Multitasking might be the key to success in many jobs in today’s work environment, according to at least one study.

Despite other research concluding that continually switching from one task to another is a drag on productivity and perhaps even dangerous, one lead researcher believes multitasking may be getting a bad rap.

There’s a popular misunderstanding about multitasking—that it involves doing more than one task at the same time, such as answering the phone while working on a computer. The human brain can’t focus on two tasks in the same moment. In reality, multitasking is shifting from one task to another, often very rapidly.

“Although most people believe that when they are multitasking, they are actually doing more than one thing at a time, this is actually not the case,” explains researcher Elizabeth Poposki, assistant professor of psychology in the School of Science at Indiana University-Purdue University, Indianapolis. “Neuroscientists tell us that the human brain is actually incapable of performing multiple tasks at once. What we are actually doing when performing multiple tasks is switching very quickly between them. These switches can be so fast that we do not even perceive them.”

Poposki, and co-author Frederick Oswald of Rice University, published a study on the design of a Multitasking Preference Inventory (MPI) in the journal Human Performance. The Poposki-Oswald research is focused on how to measure individual polychronicity or, as the published study states, “an individual’s preference for shifting attention among ongoing tasks…”

In other words, the research deals with how to measure an individual’s preference for multi-tasking. The value of this research would be the development of an assessment—the MPI—employers could use to identify applicants and employees with a preference for work that demands switching between tasks.

Is multitasking counterproductive? Are employees wasting time when they continually switch tasks?

Poposki suggested results of studies concluding that multitasking negatively affects performance “are not necessarily relevant to real world multitasking situations.”

She gives the example of people who often switch tasks when they are interrupted by a phone call or an e-mail. “This switch may, in fact, hurt their performance on the task they were working on before they got distracted,” Poposki says, “but may benefit them in terms of overall performance. Because few people can get away with avoiding phone calls and e-mails until they are entirely finished with a project.”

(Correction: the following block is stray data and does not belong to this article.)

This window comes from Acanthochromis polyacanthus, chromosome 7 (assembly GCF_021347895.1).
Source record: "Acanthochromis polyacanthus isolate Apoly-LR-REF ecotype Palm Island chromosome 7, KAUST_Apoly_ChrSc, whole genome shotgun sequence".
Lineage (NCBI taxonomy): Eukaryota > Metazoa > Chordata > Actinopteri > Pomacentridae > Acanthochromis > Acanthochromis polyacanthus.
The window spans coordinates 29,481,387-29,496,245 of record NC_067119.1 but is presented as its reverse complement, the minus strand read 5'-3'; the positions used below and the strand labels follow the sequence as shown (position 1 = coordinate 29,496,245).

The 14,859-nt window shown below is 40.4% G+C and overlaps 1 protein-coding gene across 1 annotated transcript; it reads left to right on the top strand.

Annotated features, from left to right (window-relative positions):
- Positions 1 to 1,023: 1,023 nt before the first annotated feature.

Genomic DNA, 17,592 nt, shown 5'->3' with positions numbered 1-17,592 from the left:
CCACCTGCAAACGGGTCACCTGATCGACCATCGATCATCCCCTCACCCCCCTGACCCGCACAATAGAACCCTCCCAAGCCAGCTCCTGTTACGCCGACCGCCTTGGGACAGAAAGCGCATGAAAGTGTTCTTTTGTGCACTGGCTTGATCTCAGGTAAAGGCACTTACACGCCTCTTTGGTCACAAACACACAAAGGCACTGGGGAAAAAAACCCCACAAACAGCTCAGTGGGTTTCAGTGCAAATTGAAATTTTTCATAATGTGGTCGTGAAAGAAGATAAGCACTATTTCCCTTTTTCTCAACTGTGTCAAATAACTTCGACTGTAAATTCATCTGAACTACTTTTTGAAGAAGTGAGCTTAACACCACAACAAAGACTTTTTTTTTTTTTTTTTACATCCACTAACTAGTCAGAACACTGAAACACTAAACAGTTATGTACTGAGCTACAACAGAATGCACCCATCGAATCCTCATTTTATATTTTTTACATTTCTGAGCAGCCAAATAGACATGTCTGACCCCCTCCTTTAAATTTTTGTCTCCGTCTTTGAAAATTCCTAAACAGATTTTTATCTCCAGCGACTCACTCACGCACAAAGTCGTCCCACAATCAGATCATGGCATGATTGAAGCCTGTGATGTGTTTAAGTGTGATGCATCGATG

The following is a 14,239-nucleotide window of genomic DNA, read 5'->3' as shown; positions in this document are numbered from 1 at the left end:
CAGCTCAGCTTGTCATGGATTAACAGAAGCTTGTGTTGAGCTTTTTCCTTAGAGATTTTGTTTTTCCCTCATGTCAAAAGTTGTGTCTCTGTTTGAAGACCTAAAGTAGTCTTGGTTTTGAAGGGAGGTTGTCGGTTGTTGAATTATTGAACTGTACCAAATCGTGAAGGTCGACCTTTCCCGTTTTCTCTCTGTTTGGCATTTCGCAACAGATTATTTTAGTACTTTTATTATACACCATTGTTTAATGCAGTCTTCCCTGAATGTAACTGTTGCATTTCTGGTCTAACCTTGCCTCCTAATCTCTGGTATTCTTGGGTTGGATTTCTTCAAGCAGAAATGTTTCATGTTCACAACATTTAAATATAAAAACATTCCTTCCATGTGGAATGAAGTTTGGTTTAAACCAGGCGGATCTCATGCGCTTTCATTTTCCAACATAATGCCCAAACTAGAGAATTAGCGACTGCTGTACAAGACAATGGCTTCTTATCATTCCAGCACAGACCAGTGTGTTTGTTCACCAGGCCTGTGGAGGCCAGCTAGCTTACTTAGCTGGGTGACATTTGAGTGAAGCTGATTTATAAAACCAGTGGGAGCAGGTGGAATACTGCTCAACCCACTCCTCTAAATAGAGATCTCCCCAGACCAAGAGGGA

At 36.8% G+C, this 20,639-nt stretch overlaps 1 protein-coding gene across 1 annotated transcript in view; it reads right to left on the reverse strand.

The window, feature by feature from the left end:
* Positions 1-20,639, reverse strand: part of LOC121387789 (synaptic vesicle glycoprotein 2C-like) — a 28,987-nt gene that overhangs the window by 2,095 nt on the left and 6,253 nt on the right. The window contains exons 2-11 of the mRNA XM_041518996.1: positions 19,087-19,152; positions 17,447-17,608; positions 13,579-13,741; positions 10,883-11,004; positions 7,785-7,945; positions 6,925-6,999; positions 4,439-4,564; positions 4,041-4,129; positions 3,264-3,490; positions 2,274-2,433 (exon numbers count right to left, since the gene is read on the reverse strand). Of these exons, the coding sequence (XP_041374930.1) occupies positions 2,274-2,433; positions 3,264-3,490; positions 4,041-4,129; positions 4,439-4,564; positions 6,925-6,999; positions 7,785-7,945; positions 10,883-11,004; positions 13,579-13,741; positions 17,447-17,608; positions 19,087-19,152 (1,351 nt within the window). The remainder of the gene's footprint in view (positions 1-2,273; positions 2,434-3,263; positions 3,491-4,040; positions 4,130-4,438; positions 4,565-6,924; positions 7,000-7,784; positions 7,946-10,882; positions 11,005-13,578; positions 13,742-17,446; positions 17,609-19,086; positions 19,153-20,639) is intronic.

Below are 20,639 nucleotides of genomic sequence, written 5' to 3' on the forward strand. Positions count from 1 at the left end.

Poposki continues: “Essentially, in everyday situations people often must multitask as a result of urgent tasks that pop up in the middle of other tasks. If they did not multitask in response to the emergence of these tasks, they would certainly be perceived as poor performers overall. Another example is that of a pilot. He or she must multitask in order to monitor various gauges and displays. Focusing only on one of these tasks would be very detrimental indeed.”

So, multi-tasking is often unavoidable. “As a result, it is part of performance rather than being a detriment to performance,” Poposki explains. “If managers have a particular belief about multitasking, it seems as though when this belief fits well with the tasks at hand and the employees’ preferences, this would be a good thing. But if there is a mismatch, it may have a negative impact on employees’ performance and perhaps even morale.”

What does this multitasking study mean for employers?

It seems a given that people who prefer multitasking should be placed in jobs that give them the opportunity to multitask. By the same token, people who prefer to focus on and complete one task at a time should be placed in jobs that require such a focus. The challenge is, how does an employer, manager or supervisor learn the preferred multitasking behavior preference of an applicant or employee?

Right now, it seems, there is no easy and reliable way to know if a job applicant or an employee has a preference for jobs with multitasking demands, or an aversion to multitasking. Poposki emphasizes that she and her associates are developing the MPI and hope to test its validity in a sample of working adults.

“I think there is evidence that if a particular job requires a certain temperament or way of responding to stimuli, that assessing those characteristics would be valuable,” she explains. “Of course, with any assessment used in personality selection, there must be evidence that the characteristic being assessed is related to important job-related factors.”

On this point, the published study states: “Extroverts, due to their lower baseline level of arousal and higher need for stimulation, tend to prefer situations where they are highly stimulated… Conversely, introverts, having a relatively high level of baseline arousal, prefer less stimulation. Therefore, due to the highly stimulating nature of multitasking, extroverts are generally drawn toward and introverts are generally drawn away from it. As a result, polychronicity [the preference for multitasking] and extroversion should theoretically be expected to relate to one another.”